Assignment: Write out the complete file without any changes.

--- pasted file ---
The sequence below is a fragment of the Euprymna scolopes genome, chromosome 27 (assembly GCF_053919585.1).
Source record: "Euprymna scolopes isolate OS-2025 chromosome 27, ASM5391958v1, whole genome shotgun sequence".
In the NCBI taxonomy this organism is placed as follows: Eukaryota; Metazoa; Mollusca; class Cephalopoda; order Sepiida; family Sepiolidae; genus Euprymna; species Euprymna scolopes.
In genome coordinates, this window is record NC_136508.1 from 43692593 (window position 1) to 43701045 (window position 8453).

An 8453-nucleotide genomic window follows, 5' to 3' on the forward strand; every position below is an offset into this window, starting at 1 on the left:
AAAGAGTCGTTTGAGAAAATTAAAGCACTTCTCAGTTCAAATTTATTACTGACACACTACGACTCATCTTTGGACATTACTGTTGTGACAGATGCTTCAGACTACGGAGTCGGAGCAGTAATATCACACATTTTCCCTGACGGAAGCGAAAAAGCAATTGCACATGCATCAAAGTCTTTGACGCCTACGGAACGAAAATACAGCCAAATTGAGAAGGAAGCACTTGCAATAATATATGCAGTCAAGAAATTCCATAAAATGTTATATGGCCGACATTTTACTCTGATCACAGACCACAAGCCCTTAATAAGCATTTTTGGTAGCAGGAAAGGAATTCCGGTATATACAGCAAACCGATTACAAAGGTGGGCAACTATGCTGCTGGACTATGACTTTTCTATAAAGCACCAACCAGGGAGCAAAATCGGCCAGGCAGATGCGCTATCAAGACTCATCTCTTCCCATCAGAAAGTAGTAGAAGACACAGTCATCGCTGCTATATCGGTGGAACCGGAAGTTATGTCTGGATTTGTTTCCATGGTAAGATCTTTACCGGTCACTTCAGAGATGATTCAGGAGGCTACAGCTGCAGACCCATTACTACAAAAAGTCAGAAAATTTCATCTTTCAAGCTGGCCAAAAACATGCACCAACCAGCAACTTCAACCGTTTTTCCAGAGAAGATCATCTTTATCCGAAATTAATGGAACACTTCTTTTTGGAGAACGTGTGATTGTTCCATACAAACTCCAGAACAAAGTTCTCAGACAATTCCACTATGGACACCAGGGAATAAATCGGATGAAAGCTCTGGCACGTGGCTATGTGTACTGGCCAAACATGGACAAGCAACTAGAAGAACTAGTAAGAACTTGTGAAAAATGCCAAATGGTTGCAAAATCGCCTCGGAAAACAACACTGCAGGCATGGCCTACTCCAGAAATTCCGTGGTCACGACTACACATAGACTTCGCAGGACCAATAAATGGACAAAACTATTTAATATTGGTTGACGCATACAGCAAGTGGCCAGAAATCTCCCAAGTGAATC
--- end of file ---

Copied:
The sequence below is a fragment of the Euprymna scolopes genome, chromosome 27 (assembly GCF_053919585.1).
Source record: "Euprymna scolopes isolate OS-2025 chromosome 27, ASM5391958v1, whole genome shotgun sequence".
In the NCBI taxonomy this organism is placed as follows: Eukaryota; Metazoa; Mollusca; class Cephalopoda; order Sepiida; family Sepiolidae; genus Euprymna; species Euprymna scolopes.
In genome coordinates, this window is record NC_136508.1 from 43692593 (window position 1) to 43701045 (window position 8453).

An 8453-nucleotide genomic window follows, 5' to 3' on the forward strand; every position below is an offset into this window, starting at 1 on the left:
AAAGAGTCGTTTGAGAAAATTAAAGCACTTCTCAGTTCAAATTTATTACTGACACACTACGACTCATCTTTGGACATTACTGTTGTGACAGATGCTTCAGACTACGGAGTCGGAGCAGTAATATCACACATTTTCCCTGACGGAAGCGAAAAAGCAATTGCACATGCATCAAAGTCTTTGACGCCTACGGAACGAAAATACAGCCAAATTGAGAAGGAAGCACTTGCAATAATATATGCAGTCAAGAAATTCCATAAAATGTTATATGGCCGACATTTTACTCTGATCACAGACCACAAGCCCTTAATAAGCATTTTTGGTAGCAGGAAAGGAATTCCGGTATATACAGCAAACCGATTACAAAGGTGGGCAACTATGCTGCTGGACTATGACTTTTCTATAAAGCACCAACCAGGGAGCAAAATCGGCCAGGCAGATGCGCTATCAAGACTCATCTCTTCCCATCAGAAAGTAGTAGAAGACACAGTCATCGCTGCTATATCGGTGGAACCGGAAGTTATGTCTGGATTTGTTTCCATGGTAAGATCTTTACCGGTCACTTCAGAGATGATTCAGGAGGCTACAGCTGCAGACCCATTACTACAAAAAGTCAGAAAATTTCATCTTTCAAGCTGGCCAAAAACATGCACCAACCAGCAACTTCAACCGTTTTTCCAGAGAAGATCATCTTTATCCGAAATTAATGGAACACTTCTTTTTGGAGAACGTGTGATTGTTCCATACAAACTCCAGAACAAAGTTCTCAGACAATTCCACTATGGACACCAGGGAATAAATCGGATGAAAGCTCTGGCACGTGGCTATGTGTACTGGCCAAACATGGACAAGCAACTAGAAGAACTAGTAAGAACTTGTGAAAAATGCCAAATGGTTGCAAAATCGCCTCGGAAAACAACACTGCAGGCATGGCCTACTCCAGAAATTCCGTGGTCACGACTACACATAGACTTCGCAGGACCAATAAATGGACAAAACTATTTAATATTGGTTGACGCATACAGCAAGTGGCCAGAAATCTCCCAAGTGAATC